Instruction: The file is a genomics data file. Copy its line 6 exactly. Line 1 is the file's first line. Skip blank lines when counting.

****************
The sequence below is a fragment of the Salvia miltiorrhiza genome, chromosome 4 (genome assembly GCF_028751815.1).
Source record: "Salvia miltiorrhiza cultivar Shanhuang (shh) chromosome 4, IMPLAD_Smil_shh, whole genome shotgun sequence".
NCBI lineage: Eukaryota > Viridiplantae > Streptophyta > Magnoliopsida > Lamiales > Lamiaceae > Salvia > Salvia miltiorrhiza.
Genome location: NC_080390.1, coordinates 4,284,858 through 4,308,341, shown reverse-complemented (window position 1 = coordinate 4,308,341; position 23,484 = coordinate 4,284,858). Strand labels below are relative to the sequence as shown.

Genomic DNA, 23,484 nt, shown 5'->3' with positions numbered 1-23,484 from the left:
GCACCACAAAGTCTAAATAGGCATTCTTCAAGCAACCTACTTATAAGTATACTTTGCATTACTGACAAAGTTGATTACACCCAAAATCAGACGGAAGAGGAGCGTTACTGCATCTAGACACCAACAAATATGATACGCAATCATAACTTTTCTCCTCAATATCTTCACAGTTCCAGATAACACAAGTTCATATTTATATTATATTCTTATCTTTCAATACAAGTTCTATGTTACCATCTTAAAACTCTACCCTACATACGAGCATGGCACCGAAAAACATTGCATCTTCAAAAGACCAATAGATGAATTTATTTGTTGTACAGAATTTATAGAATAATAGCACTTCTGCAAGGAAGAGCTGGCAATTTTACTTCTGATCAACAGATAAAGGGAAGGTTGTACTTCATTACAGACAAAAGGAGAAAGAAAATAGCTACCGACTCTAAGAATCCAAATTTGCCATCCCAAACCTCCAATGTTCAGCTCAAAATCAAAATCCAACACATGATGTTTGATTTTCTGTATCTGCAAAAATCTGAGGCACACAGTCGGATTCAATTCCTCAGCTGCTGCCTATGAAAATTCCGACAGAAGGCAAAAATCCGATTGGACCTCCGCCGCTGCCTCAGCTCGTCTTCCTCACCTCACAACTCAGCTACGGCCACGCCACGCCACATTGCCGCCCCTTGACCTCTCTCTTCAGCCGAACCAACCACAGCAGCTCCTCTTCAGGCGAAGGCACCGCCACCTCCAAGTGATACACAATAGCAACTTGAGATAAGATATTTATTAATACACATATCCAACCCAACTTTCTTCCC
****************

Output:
GCACCACAAAGTCTAAATAGGCATTCTTCAAGCAACCTACTTATAAGTATACTTTGCATTACTGACAAAGTTGATTACACCCAAAATCAGACGGAAGAGGAGCGTTACTGCATCTAGACACCAACAAATATGATACGCAATCATAACTTTTCTCCTCAATATCTTCACAGTTCCAGATAACACAAGTTCATATTTATATTATATTCTTATCTTTCAATACAAGTTCTATGTTACCATCTTAAAACTCTACCCTACATACGAGCATGGCACCGAAAAACATTGCATCTTCAAAAGACCAATAGATGAATTTATTTGTTGTACAGAATTTATAGAATAATAGCACTTCTGCAAGGAAGAGCTGGCAATTTTACTTCTGATCAACAGATAAAGGGAAGGTTGTACTTCATTACAGACAAAAGGAGAAAGAAAATAGCTACCGACTCTAAGAATCCAAATTTGCCATCCCAAACCTCCAATGTTCAGCTCAAAATCAAAATCCAACACATGATGTTTGATTTTCTGTATCTGCAAAAATCTGAGGCACACAGTCGGATTCAATTCCTCAGCTGCTGCCTATGAAAATTCCGACAGAAGGCAAAAATCCGATTGGACCTCCGCCGCTGCCTCAGCTCGTCTTCCTCACCTCACAACTCAGCTACGGCCACGCCACGCCACATTGCCGCCCCTTGACCTCTCTCTTCAGCCGAACCAACCACAGCAGCTCCTCTTCAGGCGAAGGCACCGCCACCTCCAAGTGATACACAATAGCAACTTGAGATAAGATATTTATTAATACACATATCCAACCCAACTTTCTTCCC